(Bloomberg Opinion) -- Lee Kun-hee turned Samsung into a household name and a global brand. But he never really managed to transform Samsung Electronics Co. into a truly international company. Samsung, the name, can be found across all corners of the globe. And inside almost every device on the planet — stamped on memory and storage chips, as well as display screens. That’s thanks to Lee, who died at 78 over the weekend after many years of hospitalization and a diminishing role in his empire’s operation.A bonfire he lit in the 1990s, literally from electronics products that didn’t meet his standards, is emblematic of Lee’s determination to build a global top-tier brand known for quality. Today it’s the world’s most ubiquitous electronics label, besting Japanese archrival Sony Corp.Samsung’s transformation coincided with, or perhaps even helped shape, South Korea’s own move away from autocratic and military leadership into a more democratic, open nation run by a civilian leader. Seoul had just hosted the Olympics and the world was on the cusp of the computer and internet revolutions. In the 1990s, the company went even deeper into memory chips, a business that industry pioneer Intel Corp. moved away from a decade earlier. That decision underpins Samsung's technological strength to this day.Yet from a management perspective, Lee and his son Jay Y. Lee were busy building an inward-looking empire. Its board and executive ranks are stacked almost exclusively with Koreans while outsiders rarely get a word in. When Paul Elliot Singer’s Elliott Management Corp. took a stake in affiliate Samsung C&T Corp., local prosecutors responded with an investigation into a possible breach of disclosure rules. It eventually dropped the case without indictment, but the point had been made.This kind of insularism, like the chaebol system itself, isn’t healthy and stands as the biggest risk to Samsung’s longevity. American technology companies have been able to survive, and ride out crises, with globally diverse management teams and a willingness to engage outside views. If Lee’s successors want to solidify the South Korean giant’s future, their massive inheritance tax bill may be the catalyst. The nation’s 50% levy means his estate, likely to include the younger Lee and current de-facto leader, will be on the hook for around $10 billion of his father’s $20.7 billion fortune. Samsung itself has three times that figure in cash on hand. But that’s shareholder money, and the tax bill ought to be paid out of the estate. The Lee family will need to raise the funds itself, and a sale of Samsung Electronics stock is the most likely solution.In this way, a forced sale may end up being a blessing for Samsung’s shareholders and a chance to build a new future.Of course, there are alternatives, which include borrowing against those shares or selling family assets, including stakes in other companies. There’s also the expectation that Samsung may boost its dividend (it can afford to), which would offer a cash injection to the Lee family. The patriarch only owned around 4.2% of Samsung and maintained control through a complicated network of subsidiaries, par for the course among the nation’s chaebol. While a 2% share sale in open markets is feasible, it would take time and possibly depress the share price.Instead, the Lee family should shop around for a buyer directly — one that can help turn the company more global.Right now, Samsung is 54% foreign-owned. Yet the lion’s share of that stake is in its Seoul-traded common stock. Its London-traded depositary receipts are worth only $24 billion, or just 7.5% of its market capitalization. By comparison, Taiwan Semiconductor Manufacturing Co.’s New York-traded receipts are valued at $94 billion, equal to 23% of market value, according to Bloomberg Data. Samsung’s business is also overweight South Korea, at 15% of revenue, while the nation’s economy is just outside the top 10 globally and accounts for less than 2% of world GDP. An easy solution would be to hold a New York listing. The Lee family could offload the required stake, and Samsung could raise more funds. But a preferred approach would be to invite a strategic investor to join its shareholder ranks, and even its board. It would be a beautiful irony if Elliott were to be that candidate given their history. Intel or Nvidia Corp. might be a better choice.Intel is struggling right now, as my colleague Tae Kim noted, yet it has lots of cash and could surely raise more. It also has an uncanny ability to reform itself when under pressure — witness the move into server chips when desktop PC sales slowed. The two could even team up to take on their nemesis: TSMC. Nvidia would be an even better partner. The fabless chip designer is a global hero right now thanks to its gallop into artificial intelligence. However, I admit the prospects for such an investment are dim given that it’s planning to buy Arm Ltd. in a deal that’s already facing regulatory scrutiny. Other candidates include Huawei Technologies Co. or, to be truly edgy, Mukesh Ambani’s Reliance Group.As the world remembers Lee Kun-hee’s legacy for creating a global brand, it’s time for his successors to start their own legacy of building a global company.This column does not necessarily reflect the opinion of the editorial board or Bloomberg LP and its owners.Tim Culpan is a Bloomberg Opinion columnist covering technology. He previously covered technology for Bloomberg News.For more articles like this, please visit us at bloomberg.com/opinionSubscribe now to stay ahead with the most trusted business news source.©2020 Bloomberg L.P.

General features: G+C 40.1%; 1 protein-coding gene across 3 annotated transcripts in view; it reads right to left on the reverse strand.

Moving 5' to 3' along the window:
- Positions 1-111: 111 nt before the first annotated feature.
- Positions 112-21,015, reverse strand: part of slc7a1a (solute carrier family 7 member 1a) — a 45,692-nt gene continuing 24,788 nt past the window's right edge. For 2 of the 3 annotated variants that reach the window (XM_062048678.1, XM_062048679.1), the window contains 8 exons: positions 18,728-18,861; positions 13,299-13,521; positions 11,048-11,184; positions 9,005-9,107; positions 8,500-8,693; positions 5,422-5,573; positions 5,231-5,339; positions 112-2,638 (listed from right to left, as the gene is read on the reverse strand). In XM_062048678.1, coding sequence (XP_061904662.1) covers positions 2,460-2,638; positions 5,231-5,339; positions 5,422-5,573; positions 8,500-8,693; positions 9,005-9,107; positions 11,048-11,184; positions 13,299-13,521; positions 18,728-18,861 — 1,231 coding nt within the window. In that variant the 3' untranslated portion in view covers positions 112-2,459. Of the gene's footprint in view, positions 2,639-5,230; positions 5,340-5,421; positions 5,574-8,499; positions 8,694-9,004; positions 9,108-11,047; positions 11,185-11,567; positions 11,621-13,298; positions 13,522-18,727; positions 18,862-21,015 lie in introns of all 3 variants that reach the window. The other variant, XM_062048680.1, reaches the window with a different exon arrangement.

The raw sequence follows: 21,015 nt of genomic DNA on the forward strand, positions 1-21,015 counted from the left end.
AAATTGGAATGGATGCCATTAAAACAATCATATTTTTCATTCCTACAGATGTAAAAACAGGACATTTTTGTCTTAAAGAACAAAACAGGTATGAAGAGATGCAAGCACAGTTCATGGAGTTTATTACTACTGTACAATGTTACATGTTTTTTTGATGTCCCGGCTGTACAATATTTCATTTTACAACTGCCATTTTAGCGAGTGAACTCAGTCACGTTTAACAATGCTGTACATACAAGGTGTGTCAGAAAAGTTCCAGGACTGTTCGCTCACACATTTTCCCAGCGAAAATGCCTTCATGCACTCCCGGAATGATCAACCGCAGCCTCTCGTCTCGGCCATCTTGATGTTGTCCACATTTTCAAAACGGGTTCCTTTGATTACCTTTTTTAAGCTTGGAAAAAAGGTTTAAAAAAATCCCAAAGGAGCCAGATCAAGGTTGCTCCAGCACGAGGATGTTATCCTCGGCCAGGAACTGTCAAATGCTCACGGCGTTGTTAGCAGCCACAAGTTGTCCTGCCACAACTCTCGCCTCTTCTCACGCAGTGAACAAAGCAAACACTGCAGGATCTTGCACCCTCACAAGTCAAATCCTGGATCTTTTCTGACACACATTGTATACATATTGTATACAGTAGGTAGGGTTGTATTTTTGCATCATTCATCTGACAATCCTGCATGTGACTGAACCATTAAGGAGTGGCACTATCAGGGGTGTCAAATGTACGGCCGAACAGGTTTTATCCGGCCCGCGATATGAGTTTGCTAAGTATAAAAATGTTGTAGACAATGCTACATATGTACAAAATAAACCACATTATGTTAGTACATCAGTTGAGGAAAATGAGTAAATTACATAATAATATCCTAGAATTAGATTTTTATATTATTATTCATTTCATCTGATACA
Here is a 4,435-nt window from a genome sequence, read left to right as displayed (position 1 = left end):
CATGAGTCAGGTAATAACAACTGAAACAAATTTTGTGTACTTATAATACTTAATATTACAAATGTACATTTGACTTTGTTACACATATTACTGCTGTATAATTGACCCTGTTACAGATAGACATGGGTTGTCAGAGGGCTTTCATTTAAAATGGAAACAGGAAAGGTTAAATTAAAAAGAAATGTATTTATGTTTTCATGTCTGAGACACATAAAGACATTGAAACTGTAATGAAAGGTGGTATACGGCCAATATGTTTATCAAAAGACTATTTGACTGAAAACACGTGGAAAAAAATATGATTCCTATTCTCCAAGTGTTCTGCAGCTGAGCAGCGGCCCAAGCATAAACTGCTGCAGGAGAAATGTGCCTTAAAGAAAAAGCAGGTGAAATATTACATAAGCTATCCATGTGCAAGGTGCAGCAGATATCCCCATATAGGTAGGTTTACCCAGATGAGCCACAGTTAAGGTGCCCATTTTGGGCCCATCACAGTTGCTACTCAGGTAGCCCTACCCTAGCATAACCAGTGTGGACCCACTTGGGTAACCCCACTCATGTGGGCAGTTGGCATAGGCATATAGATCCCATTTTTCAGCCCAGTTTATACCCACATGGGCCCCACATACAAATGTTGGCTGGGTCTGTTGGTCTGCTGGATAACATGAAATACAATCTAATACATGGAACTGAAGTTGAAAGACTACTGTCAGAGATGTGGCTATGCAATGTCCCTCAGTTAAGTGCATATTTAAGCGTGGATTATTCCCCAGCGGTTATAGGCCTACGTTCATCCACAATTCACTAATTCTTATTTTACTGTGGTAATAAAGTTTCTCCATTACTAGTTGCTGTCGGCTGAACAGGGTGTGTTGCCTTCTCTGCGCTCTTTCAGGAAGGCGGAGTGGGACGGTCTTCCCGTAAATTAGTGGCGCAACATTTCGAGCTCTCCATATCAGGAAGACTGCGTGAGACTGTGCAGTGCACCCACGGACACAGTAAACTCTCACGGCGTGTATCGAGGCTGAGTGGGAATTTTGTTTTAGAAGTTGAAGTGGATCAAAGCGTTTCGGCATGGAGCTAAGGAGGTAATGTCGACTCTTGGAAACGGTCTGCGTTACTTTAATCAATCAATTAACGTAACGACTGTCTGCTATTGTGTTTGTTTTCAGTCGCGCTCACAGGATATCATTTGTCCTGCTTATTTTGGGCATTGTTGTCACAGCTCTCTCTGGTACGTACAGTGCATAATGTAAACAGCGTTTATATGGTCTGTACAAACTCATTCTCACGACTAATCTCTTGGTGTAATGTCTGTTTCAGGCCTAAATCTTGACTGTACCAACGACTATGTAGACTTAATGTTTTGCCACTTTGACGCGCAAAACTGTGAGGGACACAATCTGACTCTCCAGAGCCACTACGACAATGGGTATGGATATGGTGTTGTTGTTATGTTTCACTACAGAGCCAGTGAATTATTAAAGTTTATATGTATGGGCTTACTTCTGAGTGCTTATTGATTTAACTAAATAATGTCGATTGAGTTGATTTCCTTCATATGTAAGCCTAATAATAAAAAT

(Bloomberg) -- Lee Kun-hee, who transformed Samsung Electronics Co. from a copycat South Korean appliance maker into the world’s biggest producer of smartphones, televisions and memory chips, has died. He was 78.Lee passed away on Sunday with his family by his side, the company said in a statement, without mentioning the cause of death. His family will hold a private funeral. He had been hospitalized since a heart attack in 2014 and was treated for lung cancer in the late 1990s.Lee, who told employees to “change everything except your wife and children” during his drive to foster innovation and challenge rivals such as Sony Corp., was South Korea’s richest person. He had an estimated net worth of $20.7 billion, according to the Bloomberg Billionaires Index. Samsung, the biggest of South Korea’s family-run industrial groups, known as chaebol, has been led by his only son since the heart attack.“Chairman Lee was a true visionary who transformed Samsung into the world-leading innovator and industrial powerhouse from a local business,” the company said. “His legacy will be everlasting.”His son Jay Y. Lee has been the conglomerate’s de facto leader since his father’s hospitalization in 2014, but it isn’t clear whether he will take over his father’s role as had long been anticipated. The younger Lee is currently grappling with two simultaneous legal disputes with South Korean prosecutors over allegations of bribery and corruption related to succession.Lee, who has denied any wrongdoing, was in fact supposed to attend a hearing for one of those court cases Monday, but instead is expected to remain at the hospital with his family. Samsung hasn’t said who will step into the elder Lee’s role as chairman.Samsung, the maker of the Galaxy line of smartphones, has been riding a Covid-era boom in online activity despite the legal clashes. The company also supplies semiconductors for Google’s data centers and Apple Inc.’s iPhone, and is the world’s most advanced maker of displays for TVs, computers and mobile devices.Samsung C&T Corp., the de facto holding company for the group, surged as much as 21%, while Samsung Life Insurance Co. rose as much as 16%. Some units at Samsung Group are expected to raise dividends, according to a note from Korea Investment & Securities. Samsung Electronics shares were little changed.Lee Kun-hee’s heirs now face an estate tax of roughly $10 billion, and paying it may complicate the family’s control of the Samsung conglomerate -- his beneficiaries would likely have to sell some assets to cover the tax — diluting their stake in Samsung. South Korea’s levy of 50% on estates of more than 3 billion won ($2.6 million) is the second-highest among countries in the Organization for Economic Cooperation and Development, after Japan.The Samsung empire includes 62 companies. Although the late Lee owned large chunks of some of the businesses — including 4.2% of Samsung Electronics — they’re not big enough to afford control of the conglomerate. The family depends on informal ties to executives who run related companies, and a lot of that soft power may dissipate with Lee’s death.It was Lee Kun-Hee who built the company into the electronics powerhouse of today, becoming synonymous with the rise of South Korea on a global economic stage.Named one of the world’s 100 most influential people by Time magazine in 2005, Lee began overhauling Samsung Electronics after he saw the company’s products gathering dust in a Los Angeles electronics store, according to “The Lee Kun Hee Story,” a 2010 biography by Lee Kyung-sik. The Suwon, South Korea-based company had become known for cheap, low-quality electronics gear and was in the “second phase of cancer,” sending out 6,000 people to fix products made by 30,000 employees, Lee said in 1993, according to the biography.Why Samsung’s Billionaire Scion Faces Two More Trials: QuickTakeThe company’s makeover started in 1993 when Lee gathered top executives in Germany and laid out a plan, known as the Frankfurt Declaration, to transform Samsung from a second-tier television maker into an industry leader. The company’s new mission: create high-quality products, even if it meant lower sales.Samsung Electronics became the world’s top maker of computer memory chips in 1992, the same year it became the first to develop 64-megabyte DRAM chips, according to the company.Lee was born on Jan. 9, 1942, in Daegu about 240 kilometers (150 miles) south of Seoul, and was raised in the nearby rural district of Uiryeong, according to the company.In 1938, his father Lee Byung-chull opened a four-story grocery store in Daegu that would later become Samsung Group.As a teenager, Lee Kun-Hee liked movies and cars and kept to himself. He took up wrestling and played rugby in high school to fight loneliness. He graduated with a degree in economics from Waseda University in Tokyo and also studied business administration in the U.S. at George Washington University in Washington.In 1971, Lee Byung-chull chose his youngest son to be his successor, and in 1974, the company moved into semiconductors when it acquired a 50% stake in unprofitable Hankook Semiconductor. The business turned profitable in 1988, helped by dynamic random-access memory chips it produced.After the Frankfurt Declaration, Lee required employees to arrive at work at 7 a.m. instead of their usual 8:30 a.m. start, so they could “soak up reform in their slumber,” according to the biography.In 1995, he assembled 2,000 workers to watch him make a bonfire out of 150,000 mobile phones, fax machines and other company products that didn’t meet his quality standards.Lee’s cultural change eventually produced results. Samsung Electronics surpassed Tokyo-based Sony to become the top seller of flat-screen TVs in 2006, the same year its market value exceeded $100 billion.In 2010, Samsung introduced the Galaxy-branded smartphone running Alphabet Inc.’s Android software, which helped it pass Apple as the world’s biggest smartphone maker in 2011 in terms of units sold. By introducing the Galaxy Note in 2011, Samsung created a new product niche known as the phablet, a smartphone-tablet hybrid.Political ControversySamsung became the biggest seller of all mobile phones in 2012, unseating Nokia Oyj, which had been the industry leader for more than a decade. Its success in smartphones then boosted profits at its component businesses, including memory chips, display and processors.Lee’s career was also notable for its setbacks and controversies. An expansion into the car business was unsuccessful. Samsung Motor Inc. rolled out its first automobiles in 1998 and failed to attract buyers. The unit was placed into receivership and Renault SA purchased a majority stake in 2000.Lee was mired in political scandals in the late 1990s after being convicted of paying bribes to former president Roh Tae-woo in 1996. He was pardoned by President Kim Young-sam a year later.In 2009, Lee was found guilty of tax evasion and breach of duty for causing losses at Samsung SDS Co., an information technology services provider, because he knew the company illegally sold bonds with warrants to his son at artificially low prices. He was fined 110 billion won and received a suspended three-year jail sentence.Presidential PardonFour months after the 2009 ruling, South Korea’s then-President Lee Myung-bak pardoned Lee, a member of the International Olympic Committee, so he could help the country’s successful bid to host the 2018 Winter Olympics in Pyeongchang.Lee, who resigned from the board of Samsung Electronics in 2008 amid the controversies, returned as chairman in March 2010, telling employees the business was “facing a real crisis.”“In 10 years, the majority of products that represent Samsung may no longer exist,” he said in a statement announcing his return. “We must have a new start. There is no time to hesitate.”Two months later, Samsung Group said it would invest 23 trillion won to expand in areas such as health care and solar batteries by 2020.Lee’s son, Jay Y. Lee, became vice chairman of Samsung Electronics in December 2012 and his daughter, Lee Boo-jin, is president of Hotel Shilla Co., a Samsung affiliate, raising concerns that the founding family would maintain its grip on the conglomerate at the expense of minority shareholders. That issue lies at the heart of the two legal disputes the younger Lee is now embroiled in.In August 2019, the Supreme Court ordered the retrial of Jay Y. Lee over bribery charges that voided an earlier decision to suspend Lee’s 2.5-year prison sentence. A special prosecutor had indicted the Samsung heir on charges of bribing a friend of former President Park Geun-hye in return for government backing for a merger that helped cement his control over Samsung while his father was hospitalized.In 1967, Lee Kun-hee married Hong Ra-hee. In addition to children Jay Y. and Boo-jin, he had a daughter, Lee Seo-hyun. Another daughter, Lee Yoon-hyung, died in 2005 at age 26.(Updates with share reactions in eighth paragraph.)For more articles like this, please visit us at bloomberg.comSubscribe now to stay ahead with the most trusted business news source.©2020 Bloomberg L.P.